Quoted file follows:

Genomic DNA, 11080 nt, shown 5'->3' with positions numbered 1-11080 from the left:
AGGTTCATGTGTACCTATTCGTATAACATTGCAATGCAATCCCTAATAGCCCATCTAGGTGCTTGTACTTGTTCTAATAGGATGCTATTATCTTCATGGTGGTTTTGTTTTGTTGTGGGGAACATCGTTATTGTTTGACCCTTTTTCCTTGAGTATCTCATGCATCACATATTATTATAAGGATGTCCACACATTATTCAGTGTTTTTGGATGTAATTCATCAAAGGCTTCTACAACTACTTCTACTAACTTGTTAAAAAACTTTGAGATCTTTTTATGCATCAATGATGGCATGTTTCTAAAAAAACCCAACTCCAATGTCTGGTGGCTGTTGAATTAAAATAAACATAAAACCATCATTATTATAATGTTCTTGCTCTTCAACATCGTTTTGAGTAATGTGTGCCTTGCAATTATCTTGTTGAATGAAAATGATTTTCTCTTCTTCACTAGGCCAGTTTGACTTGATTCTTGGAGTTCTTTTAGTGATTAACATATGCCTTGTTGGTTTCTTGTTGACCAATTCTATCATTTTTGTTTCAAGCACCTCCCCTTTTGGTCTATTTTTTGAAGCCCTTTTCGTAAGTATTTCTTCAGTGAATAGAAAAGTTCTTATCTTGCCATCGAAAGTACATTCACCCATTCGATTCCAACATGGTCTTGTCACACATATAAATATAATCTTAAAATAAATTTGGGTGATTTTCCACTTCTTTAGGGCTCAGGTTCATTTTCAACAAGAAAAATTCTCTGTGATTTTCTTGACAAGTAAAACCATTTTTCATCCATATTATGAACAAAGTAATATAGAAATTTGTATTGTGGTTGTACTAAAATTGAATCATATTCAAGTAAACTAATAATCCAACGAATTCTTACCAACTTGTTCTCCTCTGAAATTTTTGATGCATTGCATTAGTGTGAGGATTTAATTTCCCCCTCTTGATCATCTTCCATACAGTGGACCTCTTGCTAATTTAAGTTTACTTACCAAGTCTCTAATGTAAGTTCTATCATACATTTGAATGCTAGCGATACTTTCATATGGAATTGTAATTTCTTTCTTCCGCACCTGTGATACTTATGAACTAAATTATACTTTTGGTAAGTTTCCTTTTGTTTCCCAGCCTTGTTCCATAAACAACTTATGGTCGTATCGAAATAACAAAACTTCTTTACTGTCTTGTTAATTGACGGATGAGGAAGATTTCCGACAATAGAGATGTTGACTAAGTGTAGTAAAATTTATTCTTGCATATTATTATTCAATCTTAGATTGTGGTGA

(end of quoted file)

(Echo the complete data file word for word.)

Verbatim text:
Genomic DNA, 11080 nt, shown 5'->3' with positions numbered 1-11080 from the left:
AGGTTCATGTGTACCTATTCGTATAACATTGCAATGCAATCCCTAATAGCCCATCTAGGTGCTTGTACTTGTTCTAATAGGATGCTATTATCTTCATGGTGGTTTTGTTTTGTTGTGGGGAACATCGTTATTGTTTGACCCTTTTTCCTTGAGTATCTCATGCATCACATATTATTATAAGGATGTCCACACATTATTCAGTGTTTTTGGATGTAATTCATCAAAGGCTTCTACAACTACTTCTACTAACTTGTTAAAAAACTTTGAGATCTTTTTATGCATCAATGATGGCATGTTTCTAAAAAAACCCAACTCCAATGTCTGGTGGCTGTTGAATTAAAATAAACATAAAACCATCATTATTATAATGTTCTTGCTCTTCAACATCGTTTTGAGTAATGTGTGCCTTGCAATTATCTTGTTGAATGAAAATGATTTTCTCTTCTTCACTAGGCCAGTTTGACTTGATTCTTGGAGTTCTTTTAGTGATTAACATATGCCTTGTTGGTTTCTTGTTGACCAATTCTATCATTTTTGTTTCAAGCACCTCCCCTTTTGGTCTATTTTTTGAAGCCCTTTTCGTAAGTATTTCTTCAGTGAATAGAAAAGTTCTTATCTTGCCATCGAAAGTACATTCACCCATTCGATTCCAACATGGTCTTGTCACACATATAAATATAATCTTAAAATAAATTTGGGTGATTTTCCACTTCTTTAGGGCTCAGGTTCATTTTCAACAAGAAAAATTCTCTGTGATTTTCTTGACAAGTAAAACCATTTTTCATCCATATTATGAACAAAGTAATATAGAAATTTGTATTGTGGTTGTACTAAAATTGAATCATATTCAAGTAAACTAATAATCCAACGAATTCTTACCAACTTGTTCTCCTCTGAAATTTTTGATGCATTGCATTAGTGTGAGGATTTAATTTCCCCCTCTTGATCATCTTCCATACAGTGGACCTCTTGCTAATTTAAGTTTACTTACCAAGTCTCTAATGTAAGTTCTATCATACATTTGAATGCTAGCGATACTTTCATATGGAATTGTAATTTCTTTCTTCCGCACCTGTGATACTTATGAACTAAATTATACTTTTGGTAAGTTTCCTTTTGTTTCCCAGCCTTGTTCCATAAACAACTTATGGTCGTATCGAAATAACAAAACTTCTTTACTGTCTTGTTAATTGACGGATGAGGAAGATTTCCGACAATAGAGATGTTGACTAAGTGTAGTAAAATTTATTCTTGCATATTATTATTCAATCTTAGATTGTGGTGA